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You can see that
f
(1) = 5 is a local maximum, whereas the absolute
maximum is
f
(1) = 37.
s
This absolute maximum
is not a local maximum
because it occurs at
an endpoint.
Also,
f
(0) = 0 is a local minimum and
f
(3) = 27 is both a local and
an absolute minimum.
s
Note that
f
has neither a local
nor an absolute maximum at
x
= 4.
Example 4 (4.1)
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View Full Document If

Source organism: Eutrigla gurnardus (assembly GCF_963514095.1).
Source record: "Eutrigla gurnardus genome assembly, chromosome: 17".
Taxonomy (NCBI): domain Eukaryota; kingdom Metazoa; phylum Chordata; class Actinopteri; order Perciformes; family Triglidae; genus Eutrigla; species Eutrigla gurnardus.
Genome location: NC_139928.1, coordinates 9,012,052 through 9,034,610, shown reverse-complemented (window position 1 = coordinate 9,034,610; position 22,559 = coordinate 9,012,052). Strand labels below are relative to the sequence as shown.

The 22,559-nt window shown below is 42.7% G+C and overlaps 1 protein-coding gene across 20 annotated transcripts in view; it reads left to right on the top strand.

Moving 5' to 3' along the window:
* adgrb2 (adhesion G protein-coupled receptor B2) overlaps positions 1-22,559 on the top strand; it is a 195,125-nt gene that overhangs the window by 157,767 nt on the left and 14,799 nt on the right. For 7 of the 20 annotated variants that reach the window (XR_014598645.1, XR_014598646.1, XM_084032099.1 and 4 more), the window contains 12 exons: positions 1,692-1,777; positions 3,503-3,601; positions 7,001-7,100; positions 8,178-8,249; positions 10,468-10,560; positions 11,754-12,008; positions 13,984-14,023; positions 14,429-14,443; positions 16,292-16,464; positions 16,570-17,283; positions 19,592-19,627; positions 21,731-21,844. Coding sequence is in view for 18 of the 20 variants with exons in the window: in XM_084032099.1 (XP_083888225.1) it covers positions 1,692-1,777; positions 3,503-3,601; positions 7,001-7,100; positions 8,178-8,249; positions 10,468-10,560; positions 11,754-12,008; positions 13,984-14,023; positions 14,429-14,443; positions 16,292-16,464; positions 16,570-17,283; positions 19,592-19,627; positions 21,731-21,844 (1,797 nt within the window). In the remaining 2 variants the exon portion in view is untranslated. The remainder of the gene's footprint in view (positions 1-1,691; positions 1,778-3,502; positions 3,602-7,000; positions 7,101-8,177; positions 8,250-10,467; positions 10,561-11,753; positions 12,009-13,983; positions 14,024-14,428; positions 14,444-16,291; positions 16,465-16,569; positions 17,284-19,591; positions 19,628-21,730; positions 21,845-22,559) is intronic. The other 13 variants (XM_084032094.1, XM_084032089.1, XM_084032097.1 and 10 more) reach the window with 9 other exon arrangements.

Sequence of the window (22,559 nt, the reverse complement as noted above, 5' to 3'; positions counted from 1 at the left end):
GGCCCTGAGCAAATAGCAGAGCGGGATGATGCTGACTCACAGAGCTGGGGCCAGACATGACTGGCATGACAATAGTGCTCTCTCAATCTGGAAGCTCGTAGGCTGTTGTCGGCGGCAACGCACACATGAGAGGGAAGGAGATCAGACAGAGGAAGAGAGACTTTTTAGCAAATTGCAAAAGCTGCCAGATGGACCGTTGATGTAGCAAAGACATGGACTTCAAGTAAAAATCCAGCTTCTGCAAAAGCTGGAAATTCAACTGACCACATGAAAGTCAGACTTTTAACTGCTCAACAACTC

f
(
x
) =
x
3
, then
f ’
(
x
) = 3
x
2
, so
f ’
(0) = 0.
s
However,
f
has no maximum or minimum at 0—as you
can see from the graph.
s
Alternatively, observe that
x
3
> 0 for
x
> 0 but
x
3
< 0 for
x
< 0.
The fact that
f ’
(0) = 0 simply means
that the curve
y = x
3
has a horizontal
tangent at (0, 0).
s
Instead of having a maximum
or minimum at (0, 0), the curve
crosses its horizontal tangent there.
Example 5 (4.1)
FERMAT’S THEOREM
f
(
x
) = 
x
 has its (local and
absolute) minimum value at 0.
s
However, that value can’t be found by setting
f ’
(
x
) = 0.
s
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This note was uploaded on 05/23/2011 for the course MAC 2311 taught by Professor Noohi during the Fall '08 term at FSU.
 Fall '08
 Noohi
 Calculus

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